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The Beginnings of Philosophy in Greece$
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Maria Michela Sassi

Print publication date: 2018

Print ISBN-13: 9780691180502

Published to Princeton Scholarship Online: January 2019

DOI: 10.23943/princeton/9780691180502.001.0001

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Philosophy in the Cosmogonies

Philosophy in the Cosmogonies

Chapter:
(p.32) Chapter Two Philosophy in the Cosmogonies
Source:
The Beginnings of Philosophy in Greece
Author(s):

Maria Michela Sassi

, Michele Asuni
Publisher:
Princeton University Press
DOI:10.23943/princeton/9780691180502.003.0003

This chapter examines the origins of Greek philosophy in the context of the cosmogonies. It begins with an analysis of Hesiod's poem Theogony, which describes the genealogies of the Greek gods and delineates a picture of the origin of the cosmos. It then considers the cosmogony of Anaximander of Miletus, with a particular focus on his theory of celestial bodies which ascribes the origin of the cosmos to an entity called apeiron. It also discusses a historical framework in which philosophy starts as cosmogony and is a daughter of the polis, along with Aristotle's view regarding the theologians' cosmogonies. The chapter goes on to explore Pherecydes of Syros's “mixed theology,” which combines traditional elements with his personal reflections on the problem of the origin of the cosmos, before concluding with a commentary on whether Thetis is a divine figure endowed with conscious control of the “ways” of the cosmos.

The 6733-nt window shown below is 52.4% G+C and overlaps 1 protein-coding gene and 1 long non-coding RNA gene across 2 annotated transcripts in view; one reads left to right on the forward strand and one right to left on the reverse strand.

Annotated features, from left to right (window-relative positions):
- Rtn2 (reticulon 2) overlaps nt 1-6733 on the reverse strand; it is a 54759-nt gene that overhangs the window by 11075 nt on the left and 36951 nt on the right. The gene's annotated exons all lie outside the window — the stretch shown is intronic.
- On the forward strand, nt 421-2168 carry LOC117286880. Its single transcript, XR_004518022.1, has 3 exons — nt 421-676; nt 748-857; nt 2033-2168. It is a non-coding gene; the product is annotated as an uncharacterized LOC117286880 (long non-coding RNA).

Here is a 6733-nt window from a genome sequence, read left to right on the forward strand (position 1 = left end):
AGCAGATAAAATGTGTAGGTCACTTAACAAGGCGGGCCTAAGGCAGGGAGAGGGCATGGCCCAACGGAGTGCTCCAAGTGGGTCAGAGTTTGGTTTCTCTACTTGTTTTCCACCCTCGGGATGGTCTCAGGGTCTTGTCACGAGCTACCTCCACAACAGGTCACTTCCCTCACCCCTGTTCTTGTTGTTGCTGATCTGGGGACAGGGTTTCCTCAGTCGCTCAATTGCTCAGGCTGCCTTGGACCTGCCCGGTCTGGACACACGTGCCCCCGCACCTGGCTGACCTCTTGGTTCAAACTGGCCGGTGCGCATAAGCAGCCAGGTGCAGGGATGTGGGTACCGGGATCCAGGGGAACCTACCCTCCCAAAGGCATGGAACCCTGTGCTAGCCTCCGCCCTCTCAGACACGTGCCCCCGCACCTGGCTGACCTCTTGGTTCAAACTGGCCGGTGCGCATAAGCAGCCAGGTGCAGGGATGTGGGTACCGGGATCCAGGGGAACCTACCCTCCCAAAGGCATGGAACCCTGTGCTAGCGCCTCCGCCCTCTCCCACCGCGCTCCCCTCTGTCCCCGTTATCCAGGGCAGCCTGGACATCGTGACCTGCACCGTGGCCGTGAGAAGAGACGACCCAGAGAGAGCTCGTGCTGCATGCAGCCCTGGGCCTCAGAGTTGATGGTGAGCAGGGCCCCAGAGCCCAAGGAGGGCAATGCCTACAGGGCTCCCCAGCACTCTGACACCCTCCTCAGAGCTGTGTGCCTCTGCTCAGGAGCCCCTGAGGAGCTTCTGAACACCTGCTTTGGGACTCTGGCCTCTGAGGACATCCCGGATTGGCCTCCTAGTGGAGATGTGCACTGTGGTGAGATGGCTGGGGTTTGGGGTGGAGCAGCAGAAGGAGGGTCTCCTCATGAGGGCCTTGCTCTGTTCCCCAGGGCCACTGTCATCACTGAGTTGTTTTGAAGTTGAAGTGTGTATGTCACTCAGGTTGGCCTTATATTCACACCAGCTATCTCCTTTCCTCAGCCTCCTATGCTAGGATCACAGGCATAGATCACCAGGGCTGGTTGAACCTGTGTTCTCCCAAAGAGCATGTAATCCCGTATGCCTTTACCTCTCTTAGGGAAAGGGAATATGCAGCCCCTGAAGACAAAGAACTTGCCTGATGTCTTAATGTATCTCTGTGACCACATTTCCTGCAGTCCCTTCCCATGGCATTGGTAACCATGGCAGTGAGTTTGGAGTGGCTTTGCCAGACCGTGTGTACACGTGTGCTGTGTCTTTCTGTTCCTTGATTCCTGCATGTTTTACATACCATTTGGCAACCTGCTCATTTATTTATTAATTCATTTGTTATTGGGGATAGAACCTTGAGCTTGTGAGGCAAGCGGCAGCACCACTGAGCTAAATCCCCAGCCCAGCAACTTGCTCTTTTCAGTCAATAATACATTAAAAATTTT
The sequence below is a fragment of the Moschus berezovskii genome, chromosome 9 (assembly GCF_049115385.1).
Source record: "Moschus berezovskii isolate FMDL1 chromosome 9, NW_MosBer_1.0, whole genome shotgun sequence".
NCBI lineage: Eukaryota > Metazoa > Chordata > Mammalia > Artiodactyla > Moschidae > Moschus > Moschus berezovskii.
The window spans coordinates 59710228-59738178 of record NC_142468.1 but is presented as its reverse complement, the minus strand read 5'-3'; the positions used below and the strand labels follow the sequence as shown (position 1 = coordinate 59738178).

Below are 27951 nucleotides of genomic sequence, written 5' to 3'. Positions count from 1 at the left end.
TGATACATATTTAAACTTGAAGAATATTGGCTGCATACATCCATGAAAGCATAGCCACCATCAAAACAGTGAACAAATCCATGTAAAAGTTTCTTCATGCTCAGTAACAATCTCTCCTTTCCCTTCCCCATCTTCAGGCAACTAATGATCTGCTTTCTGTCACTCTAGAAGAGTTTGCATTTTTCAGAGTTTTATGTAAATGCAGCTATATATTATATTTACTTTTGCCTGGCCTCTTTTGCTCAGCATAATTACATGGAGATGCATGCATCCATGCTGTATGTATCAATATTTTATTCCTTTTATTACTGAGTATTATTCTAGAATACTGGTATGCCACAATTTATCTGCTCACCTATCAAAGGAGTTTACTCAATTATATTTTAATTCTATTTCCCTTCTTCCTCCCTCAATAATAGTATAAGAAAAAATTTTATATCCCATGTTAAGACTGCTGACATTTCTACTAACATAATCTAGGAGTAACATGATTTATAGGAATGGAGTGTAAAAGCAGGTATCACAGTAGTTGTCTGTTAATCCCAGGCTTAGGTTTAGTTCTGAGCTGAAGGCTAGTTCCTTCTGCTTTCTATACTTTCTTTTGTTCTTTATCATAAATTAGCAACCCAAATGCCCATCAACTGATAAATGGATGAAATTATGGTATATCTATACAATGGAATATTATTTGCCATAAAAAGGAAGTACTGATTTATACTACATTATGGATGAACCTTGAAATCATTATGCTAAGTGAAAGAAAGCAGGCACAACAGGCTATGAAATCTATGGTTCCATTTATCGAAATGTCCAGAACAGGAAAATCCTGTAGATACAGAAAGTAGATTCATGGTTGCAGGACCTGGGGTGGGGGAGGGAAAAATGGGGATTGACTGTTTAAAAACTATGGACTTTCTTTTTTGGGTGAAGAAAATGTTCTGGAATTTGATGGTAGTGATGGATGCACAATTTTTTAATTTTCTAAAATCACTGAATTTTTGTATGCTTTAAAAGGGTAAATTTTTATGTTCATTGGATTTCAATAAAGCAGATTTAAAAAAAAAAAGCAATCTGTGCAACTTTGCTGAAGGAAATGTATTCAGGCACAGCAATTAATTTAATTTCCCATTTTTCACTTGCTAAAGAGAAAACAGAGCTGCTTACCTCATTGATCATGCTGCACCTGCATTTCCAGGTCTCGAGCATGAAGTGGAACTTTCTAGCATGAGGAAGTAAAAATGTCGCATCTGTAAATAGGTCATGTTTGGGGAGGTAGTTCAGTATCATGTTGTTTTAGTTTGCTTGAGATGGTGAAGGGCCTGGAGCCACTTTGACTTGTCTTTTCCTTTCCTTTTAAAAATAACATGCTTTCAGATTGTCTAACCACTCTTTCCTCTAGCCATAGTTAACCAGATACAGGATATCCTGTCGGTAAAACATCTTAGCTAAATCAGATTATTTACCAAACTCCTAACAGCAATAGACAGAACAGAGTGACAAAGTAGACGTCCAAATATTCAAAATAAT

Keywords:   cosmogony, Hesiod, Theogony, Greek gods, cosmos, Anaximander, celestial bodies, Greek philosophy, Pherecydes of Syros, Thetis

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